I lived with that diagnosis all day. Later that evening I had a biopsy, where they stuck an endoscope down my throat, through my stomach and into my intestines, put a needle into my pancreas and got a few cells from the tumor. I was sedated, but my wife, who was there, told me that when they viewed the cells under a microscope the doctors started crying because it turned out to be a very rare form of pancreatic cancer that is curable with surgery. I had the surgery and I'm fine now.
This was the closest I've been to facing death, and I hope its the closest I get for a few more decades. Having lived through it, I can now say this to you with a bit more certainty than when death was a useful but purely intellectual concept:
No one wants to die. Even people who want to go to heaven don't want to die to get there. And yet death is the destination we all share. No one has ever escaped it. And that is as it should be, because Death is very likely the single best invention of Life. It is Life's change agent. It clears out the old to make way for the new. Right now the new is you, but someday not too long from now, you will gradually become the old and be cleared away. Sorry to be so dramatic, but it is quite true.
Your time is limited, so don't waste it living someone else's life. Don't be trapped by dogma — which is living with the results of other people's thinking. Don't let the noise of others' opinions drown out your own inner voice. And most important, have the courage to follow your heart and intuition. They somehow already know what you truly want to become. Everything else is secondary.
When I was young, there was an amazing publication called The Whole Earth Catalog, which was one of the bibles of my generation. It was created by a fellow named Stewart Brand not far from here in Menlo Park, and he brought it to life with his poetic touch. This was in the late 1960's, before personal computers and desktop publishing, so it was all made with typewriters, scissors, and polaroid cameras. It was sort of like Google in paperback form, 35 years before Google came along: it was idealistic, and overflowing with neat tools and great notions.
Stewart and his team put out several issues of The Whole Earth Catalog, and then when it had run its course, they put out a final issue. It was the mid-1970s, and I was your age. On the back cover of their final issue was a photograph of an early morning country road, the kind you might find yourself hitchhiking on if you were so adventurous. Beneath it were the words: "Stay Hungry. Stay Foolish." It was their farewell message as they signed off. Stay Hungry. Stay Foolish. And I have always wished that for myself. And now, as you graduate to begin anew, I wish that for you.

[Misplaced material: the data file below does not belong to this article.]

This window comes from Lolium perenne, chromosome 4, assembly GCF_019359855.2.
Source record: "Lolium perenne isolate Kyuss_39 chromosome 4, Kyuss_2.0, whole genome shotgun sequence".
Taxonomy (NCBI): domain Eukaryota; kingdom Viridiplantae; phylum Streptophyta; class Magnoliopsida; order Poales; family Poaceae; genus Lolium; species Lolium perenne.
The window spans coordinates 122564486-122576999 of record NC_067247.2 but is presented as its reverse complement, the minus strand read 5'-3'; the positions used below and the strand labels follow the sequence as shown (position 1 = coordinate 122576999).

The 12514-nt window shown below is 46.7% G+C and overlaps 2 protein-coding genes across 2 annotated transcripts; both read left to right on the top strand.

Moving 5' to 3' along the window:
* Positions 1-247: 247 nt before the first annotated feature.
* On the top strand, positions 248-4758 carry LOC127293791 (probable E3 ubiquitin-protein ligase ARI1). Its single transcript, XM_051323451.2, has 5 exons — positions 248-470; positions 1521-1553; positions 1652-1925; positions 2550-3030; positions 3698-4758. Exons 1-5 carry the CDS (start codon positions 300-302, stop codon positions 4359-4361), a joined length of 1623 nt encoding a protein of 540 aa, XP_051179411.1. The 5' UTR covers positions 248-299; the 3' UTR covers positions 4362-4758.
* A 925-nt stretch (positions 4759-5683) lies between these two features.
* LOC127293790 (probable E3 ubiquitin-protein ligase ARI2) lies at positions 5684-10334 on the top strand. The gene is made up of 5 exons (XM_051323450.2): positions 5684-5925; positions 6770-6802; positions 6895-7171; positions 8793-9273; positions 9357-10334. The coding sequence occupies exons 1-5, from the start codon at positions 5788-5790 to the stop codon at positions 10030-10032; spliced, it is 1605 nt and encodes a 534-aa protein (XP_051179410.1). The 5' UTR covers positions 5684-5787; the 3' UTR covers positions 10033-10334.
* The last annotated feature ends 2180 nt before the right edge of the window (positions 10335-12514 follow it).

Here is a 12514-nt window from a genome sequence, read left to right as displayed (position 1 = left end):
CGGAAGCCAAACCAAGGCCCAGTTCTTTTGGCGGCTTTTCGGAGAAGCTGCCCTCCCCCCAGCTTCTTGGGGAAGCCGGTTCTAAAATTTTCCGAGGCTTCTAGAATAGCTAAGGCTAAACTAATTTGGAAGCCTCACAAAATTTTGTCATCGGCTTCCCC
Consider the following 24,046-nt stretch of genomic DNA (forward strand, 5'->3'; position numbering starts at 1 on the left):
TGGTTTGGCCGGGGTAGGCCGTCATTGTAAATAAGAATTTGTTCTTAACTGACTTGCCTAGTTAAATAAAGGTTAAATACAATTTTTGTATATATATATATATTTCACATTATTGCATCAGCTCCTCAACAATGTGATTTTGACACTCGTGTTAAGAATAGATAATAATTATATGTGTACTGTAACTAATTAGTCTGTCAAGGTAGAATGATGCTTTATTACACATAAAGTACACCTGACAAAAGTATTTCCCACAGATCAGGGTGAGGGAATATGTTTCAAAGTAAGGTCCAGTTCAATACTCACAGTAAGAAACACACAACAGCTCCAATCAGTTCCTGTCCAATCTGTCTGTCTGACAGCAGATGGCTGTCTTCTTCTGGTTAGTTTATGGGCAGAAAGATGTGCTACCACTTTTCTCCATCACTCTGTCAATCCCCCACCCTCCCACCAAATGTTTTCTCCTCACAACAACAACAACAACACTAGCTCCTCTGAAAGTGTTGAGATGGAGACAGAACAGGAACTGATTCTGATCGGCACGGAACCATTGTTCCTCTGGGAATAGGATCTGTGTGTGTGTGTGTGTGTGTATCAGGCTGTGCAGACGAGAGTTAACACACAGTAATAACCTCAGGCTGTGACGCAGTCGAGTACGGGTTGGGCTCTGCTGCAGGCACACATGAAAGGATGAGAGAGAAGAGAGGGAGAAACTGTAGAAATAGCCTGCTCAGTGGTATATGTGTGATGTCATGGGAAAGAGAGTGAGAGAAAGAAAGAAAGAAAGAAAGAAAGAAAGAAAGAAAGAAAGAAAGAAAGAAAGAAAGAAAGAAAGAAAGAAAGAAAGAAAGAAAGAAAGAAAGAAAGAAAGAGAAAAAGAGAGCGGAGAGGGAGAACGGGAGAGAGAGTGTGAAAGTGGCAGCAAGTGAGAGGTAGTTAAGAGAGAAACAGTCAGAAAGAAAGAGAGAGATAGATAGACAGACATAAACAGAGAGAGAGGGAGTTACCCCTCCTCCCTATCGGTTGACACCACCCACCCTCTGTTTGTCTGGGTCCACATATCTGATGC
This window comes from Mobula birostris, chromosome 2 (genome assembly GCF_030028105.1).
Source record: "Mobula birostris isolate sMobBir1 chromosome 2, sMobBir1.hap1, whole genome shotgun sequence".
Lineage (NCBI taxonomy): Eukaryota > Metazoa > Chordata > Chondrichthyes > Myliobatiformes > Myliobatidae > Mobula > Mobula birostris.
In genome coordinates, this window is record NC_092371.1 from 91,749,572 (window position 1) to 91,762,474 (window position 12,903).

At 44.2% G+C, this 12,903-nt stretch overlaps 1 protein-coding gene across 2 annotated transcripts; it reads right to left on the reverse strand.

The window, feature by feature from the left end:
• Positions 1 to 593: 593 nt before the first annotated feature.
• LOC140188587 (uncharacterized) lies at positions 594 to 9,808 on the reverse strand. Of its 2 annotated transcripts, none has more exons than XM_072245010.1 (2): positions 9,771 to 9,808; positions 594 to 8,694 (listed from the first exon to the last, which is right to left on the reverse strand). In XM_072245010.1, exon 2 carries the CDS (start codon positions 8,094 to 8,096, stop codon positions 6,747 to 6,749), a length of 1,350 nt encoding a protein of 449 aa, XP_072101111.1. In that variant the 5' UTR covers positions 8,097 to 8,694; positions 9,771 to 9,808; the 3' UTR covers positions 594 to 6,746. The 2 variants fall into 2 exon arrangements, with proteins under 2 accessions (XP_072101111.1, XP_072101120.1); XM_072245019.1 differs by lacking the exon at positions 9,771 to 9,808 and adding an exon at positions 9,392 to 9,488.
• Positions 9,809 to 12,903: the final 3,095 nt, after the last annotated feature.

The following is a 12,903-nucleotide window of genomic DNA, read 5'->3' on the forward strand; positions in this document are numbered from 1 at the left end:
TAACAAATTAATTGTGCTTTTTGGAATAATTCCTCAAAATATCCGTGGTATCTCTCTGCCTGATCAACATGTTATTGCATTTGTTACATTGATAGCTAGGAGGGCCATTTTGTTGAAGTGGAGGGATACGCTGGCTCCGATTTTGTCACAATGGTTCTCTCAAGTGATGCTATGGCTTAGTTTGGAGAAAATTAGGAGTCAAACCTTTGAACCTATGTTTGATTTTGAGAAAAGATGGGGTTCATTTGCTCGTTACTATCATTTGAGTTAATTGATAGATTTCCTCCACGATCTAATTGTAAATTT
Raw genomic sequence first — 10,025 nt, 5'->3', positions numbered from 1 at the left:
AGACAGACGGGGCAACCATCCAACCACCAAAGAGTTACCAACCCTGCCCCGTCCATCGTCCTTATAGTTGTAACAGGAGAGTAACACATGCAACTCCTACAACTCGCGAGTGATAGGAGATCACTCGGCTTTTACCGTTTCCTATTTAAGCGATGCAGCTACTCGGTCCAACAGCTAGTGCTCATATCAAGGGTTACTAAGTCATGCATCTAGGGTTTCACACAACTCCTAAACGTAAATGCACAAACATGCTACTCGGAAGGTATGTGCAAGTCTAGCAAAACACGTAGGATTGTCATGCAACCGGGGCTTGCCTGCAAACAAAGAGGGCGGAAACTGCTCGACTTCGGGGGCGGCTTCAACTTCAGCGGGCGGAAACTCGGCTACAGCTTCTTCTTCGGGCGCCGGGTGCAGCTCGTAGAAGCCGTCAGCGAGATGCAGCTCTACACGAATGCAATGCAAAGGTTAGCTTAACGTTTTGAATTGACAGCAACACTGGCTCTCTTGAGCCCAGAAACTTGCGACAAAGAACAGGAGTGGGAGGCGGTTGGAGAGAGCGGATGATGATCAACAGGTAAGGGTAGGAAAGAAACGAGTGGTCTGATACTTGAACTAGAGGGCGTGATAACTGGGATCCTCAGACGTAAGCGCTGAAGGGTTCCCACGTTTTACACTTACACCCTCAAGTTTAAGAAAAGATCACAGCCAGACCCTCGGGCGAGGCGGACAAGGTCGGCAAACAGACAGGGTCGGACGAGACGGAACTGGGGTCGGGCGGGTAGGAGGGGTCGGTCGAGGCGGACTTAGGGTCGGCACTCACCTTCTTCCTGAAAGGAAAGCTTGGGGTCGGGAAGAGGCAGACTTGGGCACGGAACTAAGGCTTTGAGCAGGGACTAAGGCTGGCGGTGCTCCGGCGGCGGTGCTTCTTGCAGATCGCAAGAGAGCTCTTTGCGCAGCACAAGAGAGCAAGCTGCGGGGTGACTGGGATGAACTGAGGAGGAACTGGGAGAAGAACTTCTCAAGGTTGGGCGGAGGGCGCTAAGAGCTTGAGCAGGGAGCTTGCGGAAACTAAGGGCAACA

Stay Hungry. Stay Foolish.
Thank you all very much.
Saturday, August 20, 2005
The Azabu-juban Noryo Matsuri (麻布十番納涼祭り) is back again!
About 1'000'000 people (more? less? I do not know, but they were a lot) crowed the streets.
In addition to the rows of old-timey night stalls set up by local shops, there were many entertaining programs such as festive music performance, traditional vaudeville and antique fair.
The famous international bazaar provided well-known products and special food of many countries supported by a number of embassies. Various events took place at the Stage 10 Bang, including street performance, samisen, jazz Hawaiian and charity concert.
Friday, August 19, 2005
Onioshidashi Park is an enormous stream of solidified lava formed by the eruption of Mt. Asama in 1783
The stones of parent and child (親子岩 - おやこいわ)
鬼押出し園 with 浅間山 (mount Asama) in the background
There is always place for an amusement park! ;-)
Wednesday, August 17, 2005
Next to Himeji-jo, Matsumoto-jo (松本城) is the next best extant castle donjon in Japan. It is one of the most complete and beautiful among Japan's original castles. It is also a good example of a so called "hirajiro", a castle built on the plain rather than on a hill or mountain.
Built by Ishikawa Kazumasa and his son Yasunaga in 1590, Matsumoto-jo is designated a National Treasure. After Hideyoshi took Odawara he stationed Ishikawa Kazumasa in Matsumoto to govern his eastern provinces.
The history of Matsumoto-jo actually begins with a castle called Fukashi-jo which was built by Shimadachi Sadanaga in 1504. That castle was attacked and captured by Takeda Shingen in 1550.
Tuesday, August 16, 2005
A powerful earthquake registering a preliminary magnitude of 7.2 struck northeastern Japan just before noon Tuesday, with at least 27 people reported injured in Miyagi Prefecture, and the temblor jolting extensive areas including Tokyo.
Reports of injuries include one person seriously injured and 14 others receiving slight injuries when the roof of a recently opened indoor pool in Sendai collapsed, the Sendai fire department said. There were 265 people in the pool at the time of the 11:46 a.m. earthquake. In total, at least 27 people had received treatment at hospitals in Miyagi Prefecture as of 1:30 p.m. following the quake, according to a tally compiled by Kyodo News.